Ameren Missouri’s Emergency Operations Center is open to provide restoration support to parts of the company’s mid-Missouri service territory.
Ameren says communities that have been most impacted are: Jefferson City, Lake of the Ozarks, Boonville, Moberly, Brookfield, and Excelsior Springs. About 13,000 Ameren Missouri customers are without power, mostly in the central Missouri area.
Ameren has dispatched 250 linemen and tree trimmers to affected areas to get power restored.
Call Ameren Missouri at 1.800.552.7583 or 911 if you see downed lines.
“Assume all downed power lines are energized,” Ameren warns customers. “Stay inside, especially at night because you may walk into an energized power line. Stay clear of brush, shrubs and downed trees that may hide downed lines.”
About 24,000 members of Missouri Electric Cooperatives were affected at the peak out the storm, according to a press release.
” Outage numbers were all over the place as members were reconnected and new outages occurred early Tuesday morning,” the release states, “Crews from other electric cooperatives out of harm’s way have been dispatched to help Boone, Callaway and Howard electric cooperatives through the emergency assistance program at the Association of Missouri Electric Cooperatives.
“Crews are continuing to make progress but it is a constant battle to turn each line back on. We hope daybreak will provide a more viewable path for our linemen so we can make better progress,” says Co-Mo Electric Cooperative Operations Manager Chuck Tuttle. “The biggest problem we’re having right now is getting to the outages. Our trucks are getting stuck in snowdrifts. We’re working hard though.”
Columbia fared the worst this time around, with a peak of 8,000 members losing power overnight. Also hard hit was Southwest Electric with 4,000 outages. A similar situation faced Macon Electric Cooperative, where crews fought slick roads to restore power to 125 members overnight.
“Trucks were getting stuck, but all hands were on deck well before daylight,” the utilities say.
As the morning progressed, however, outage numbers increased to 500 as a line near Salisbury went off line. Boone Electric saw 3,384 of its members without power. Callaway Electric had 1,992 outages as snow fell but by daybreak, those numbers had gone down to 1,500. Crews from Crawford Electric and contractors were helping restore power. Howard Electric in central Missouri was reporting outages across the system but did not have a handle on the numbers yet. Central Missouri Electric, Sedalia, was hit with 500 outages. Platte-Clay Electric, Kearney, which reported 32 mph winds in its service area north of Kansas City, saw 1,200 without power.
At Farmers’ Electric Cooperative, Chillicothe, there were approximately 600 members without power primarily in the eastern portion of its service area. Areas affected included Chillicothe, Nettleton, Avalon and Meadville. Heavy snow on weakened tree limbs was to blame, and high winds compounded the problem. Others affected included West Central Electric Cooperative, Higginsville, which had 1,437 out, mostly in Johnson County around Warrensburg.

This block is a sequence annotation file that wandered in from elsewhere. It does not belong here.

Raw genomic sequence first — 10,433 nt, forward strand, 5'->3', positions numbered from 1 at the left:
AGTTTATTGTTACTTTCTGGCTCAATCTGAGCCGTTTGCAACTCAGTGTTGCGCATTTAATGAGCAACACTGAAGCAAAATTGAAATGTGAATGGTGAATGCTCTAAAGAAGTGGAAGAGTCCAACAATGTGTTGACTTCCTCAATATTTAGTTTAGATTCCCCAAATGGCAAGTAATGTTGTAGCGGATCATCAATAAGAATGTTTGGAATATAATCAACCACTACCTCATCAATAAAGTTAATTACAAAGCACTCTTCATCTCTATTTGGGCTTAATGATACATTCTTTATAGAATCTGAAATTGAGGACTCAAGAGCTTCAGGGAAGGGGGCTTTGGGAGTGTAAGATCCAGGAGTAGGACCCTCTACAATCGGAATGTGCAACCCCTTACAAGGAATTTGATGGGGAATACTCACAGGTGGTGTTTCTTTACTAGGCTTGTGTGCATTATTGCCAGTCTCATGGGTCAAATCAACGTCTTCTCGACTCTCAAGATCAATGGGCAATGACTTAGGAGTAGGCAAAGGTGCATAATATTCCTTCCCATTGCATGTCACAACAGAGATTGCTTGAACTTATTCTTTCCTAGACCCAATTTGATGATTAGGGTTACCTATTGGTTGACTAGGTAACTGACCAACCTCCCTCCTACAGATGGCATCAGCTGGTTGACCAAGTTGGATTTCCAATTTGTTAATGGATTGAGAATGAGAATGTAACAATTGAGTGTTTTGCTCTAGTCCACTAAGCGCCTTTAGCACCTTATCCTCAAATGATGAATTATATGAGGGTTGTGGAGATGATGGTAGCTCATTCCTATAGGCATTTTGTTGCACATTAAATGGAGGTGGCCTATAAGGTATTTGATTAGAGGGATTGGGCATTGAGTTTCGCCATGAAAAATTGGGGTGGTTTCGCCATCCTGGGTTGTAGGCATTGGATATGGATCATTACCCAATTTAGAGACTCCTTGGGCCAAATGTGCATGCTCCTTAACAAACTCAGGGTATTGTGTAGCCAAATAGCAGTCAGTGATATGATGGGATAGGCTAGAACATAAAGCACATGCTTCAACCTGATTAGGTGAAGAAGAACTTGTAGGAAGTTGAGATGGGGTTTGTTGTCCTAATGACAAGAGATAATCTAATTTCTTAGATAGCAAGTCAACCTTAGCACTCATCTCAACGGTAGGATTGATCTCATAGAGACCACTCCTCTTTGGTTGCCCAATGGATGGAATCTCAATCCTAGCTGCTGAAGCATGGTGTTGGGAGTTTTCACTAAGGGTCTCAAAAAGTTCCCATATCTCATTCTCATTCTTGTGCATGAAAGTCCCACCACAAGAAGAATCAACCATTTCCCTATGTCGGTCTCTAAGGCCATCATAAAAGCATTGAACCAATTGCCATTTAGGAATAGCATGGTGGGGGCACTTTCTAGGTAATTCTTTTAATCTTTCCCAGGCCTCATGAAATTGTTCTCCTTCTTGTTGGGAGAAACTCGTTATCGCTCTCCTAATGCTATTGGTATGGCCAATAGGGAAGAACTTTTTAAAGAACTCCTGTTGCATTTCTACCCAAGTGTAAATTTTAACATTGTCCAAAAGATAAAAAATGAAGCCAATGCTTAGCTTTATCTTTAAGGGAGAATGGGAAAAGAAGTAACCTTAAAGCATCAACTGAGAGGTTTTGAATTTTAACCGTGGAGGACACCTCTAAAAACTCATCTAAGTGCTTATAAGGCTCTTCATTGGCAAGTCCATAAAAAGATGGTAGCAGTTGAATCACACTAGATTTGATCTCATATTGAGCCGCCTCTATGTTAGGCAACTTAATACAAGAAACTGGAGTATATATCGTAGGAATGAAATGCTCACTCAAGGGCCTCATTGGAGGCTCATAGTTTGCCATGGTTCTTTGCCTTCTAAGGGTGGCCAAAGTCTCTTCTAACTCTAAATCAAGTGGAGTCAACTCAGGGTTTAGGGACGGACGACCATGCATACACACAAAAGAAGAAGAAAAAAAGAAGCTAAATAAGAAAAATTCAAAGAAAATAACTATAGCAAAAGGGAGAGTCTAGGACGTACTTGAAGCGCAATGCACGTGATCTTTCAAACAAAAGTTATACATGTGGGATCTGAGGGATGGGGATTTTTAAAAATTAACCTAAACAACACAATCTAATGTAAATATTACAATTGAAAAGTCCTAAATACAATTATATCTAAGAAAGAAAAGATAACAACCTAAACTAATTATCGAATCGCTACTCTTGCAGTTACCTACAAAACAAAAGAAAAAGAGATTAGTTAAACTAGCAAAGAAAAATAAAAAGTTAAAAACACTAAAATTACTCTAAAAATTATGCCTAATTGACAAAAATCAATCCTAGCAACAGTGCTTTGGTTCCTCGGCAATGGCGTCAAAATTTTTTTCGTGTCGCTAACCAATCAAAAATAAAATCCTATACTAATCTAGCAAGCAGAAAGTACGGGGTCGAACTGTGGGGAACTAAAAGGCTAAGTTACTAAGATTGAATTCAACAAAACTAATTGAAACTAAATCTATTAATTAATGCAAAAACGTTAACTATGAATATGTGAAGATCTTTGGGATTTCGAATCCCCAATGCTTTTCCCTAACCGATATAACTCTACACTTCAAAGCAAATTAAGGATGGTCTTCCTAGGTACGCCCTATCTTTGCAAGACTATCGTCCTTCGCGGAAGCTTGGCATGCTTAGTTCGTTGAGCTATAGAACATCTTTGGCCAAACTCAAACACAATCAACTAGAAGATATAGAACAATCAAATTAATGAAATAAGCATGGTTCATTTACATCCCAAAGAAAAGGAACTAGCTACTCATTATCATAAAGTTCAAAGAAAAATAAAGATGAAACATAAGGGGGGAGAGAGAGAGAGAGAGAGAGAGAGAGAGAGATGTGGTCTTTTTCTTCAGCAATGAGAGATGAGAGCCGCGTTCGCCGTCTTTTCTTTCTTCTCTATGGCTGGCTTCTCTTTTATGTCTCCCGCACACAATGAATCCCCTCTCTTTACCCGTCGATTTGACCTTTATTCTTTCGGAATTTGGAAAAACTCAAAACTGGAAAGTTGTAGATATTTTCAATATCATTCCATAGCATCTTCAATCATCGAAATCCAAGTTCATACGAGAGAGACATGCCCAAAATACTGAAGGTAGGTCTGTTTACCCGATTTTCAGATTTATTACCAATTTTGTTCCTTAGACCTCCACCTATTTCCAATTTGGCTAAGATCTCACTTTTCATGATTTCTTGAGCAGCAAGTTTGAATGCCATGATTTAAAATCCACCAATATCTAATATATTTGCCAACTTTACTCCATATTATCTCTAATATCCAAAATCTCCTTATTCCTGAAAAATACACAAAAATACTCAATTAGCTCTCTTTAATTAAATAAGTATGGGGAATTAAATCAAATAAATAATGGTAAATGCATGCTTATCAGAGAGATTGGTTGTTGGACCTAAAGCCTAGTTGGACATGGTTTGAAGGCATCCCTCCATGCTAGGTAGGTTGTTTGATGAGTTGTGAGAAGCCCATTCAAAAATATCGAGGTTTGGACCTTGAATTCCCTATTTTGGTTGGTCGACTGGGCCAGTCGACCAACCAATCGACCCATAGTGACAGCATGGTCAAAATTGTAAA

Three Rivers Electric Cooperative, Linn, had 994 outages. Laclede Electric, Lebanon, reported 500 outages. New-Mac Electric, Neosho, lost power to four of its substations overnight, affecting members around Diamond Grove, Spring City, Spurgeon and Wentworth. However, these were back online by morning. Sac-Osage Electric, El Dorado Springs, had 1,500 members without power, but reported no damage to poles or crossarms. Osage Valley Electric, Butler, saw 1,300 outages. Barton County Electric, Lamar, had 500 without power. In northeast Missouri, Missouri Rural, Palmyra, had 200, and Ralls County, New London, 300 without power.
Across the state, strong winds were causing galloping lines that blew breakers designed to protect power lines from damage. This condition is caused when strong winds make the lines bounce up and down until they finally touch. Usually, these issues are easy to fix, provided the crews can navigate the slick roads. Snow storms such as this one typically do not cause outages that are as lengthy as ice storms, which can snap poles and cause trees to fall into lines, breaking the wire. However, the heavy snow burden will force cedar and pine trees into lines causing outages, and when the snow comes off the lines these trees can snap upright again causing more outages. Also, road conditions are delaying the response.
Missouri’s electric cooperatives encourage everyone to stay away from downed power lines, which may still be energized.
Peak outages: Barton County Electric, Lamar: 500 Boone Electric, Columbia: 3,384 Callaway Electric, Fulton: Co-Mo Electric, Tipton: 8,000 Central Missouri Electric, Sedalia: 500 Consolidated Electric, Mexico: 175 Farmers’ Electric, Chillicothe: 600 Laclede Electric, Lebanon: 500 Macon Electric, Macon: 125 Missouri Rural: 200 Osage Valley Electric, Butler: 1,300 Platte-Clay Electric, Kearney: 742 Ralls County, New London: 300 Sac Osage Electric, El Dorado Springs: 1,500 Southwest Electric, Bolivar: 4,000 Three Rivers Electric, Linn: 994 West Central Electric, Higginsville: 1,437 … Total: 24,257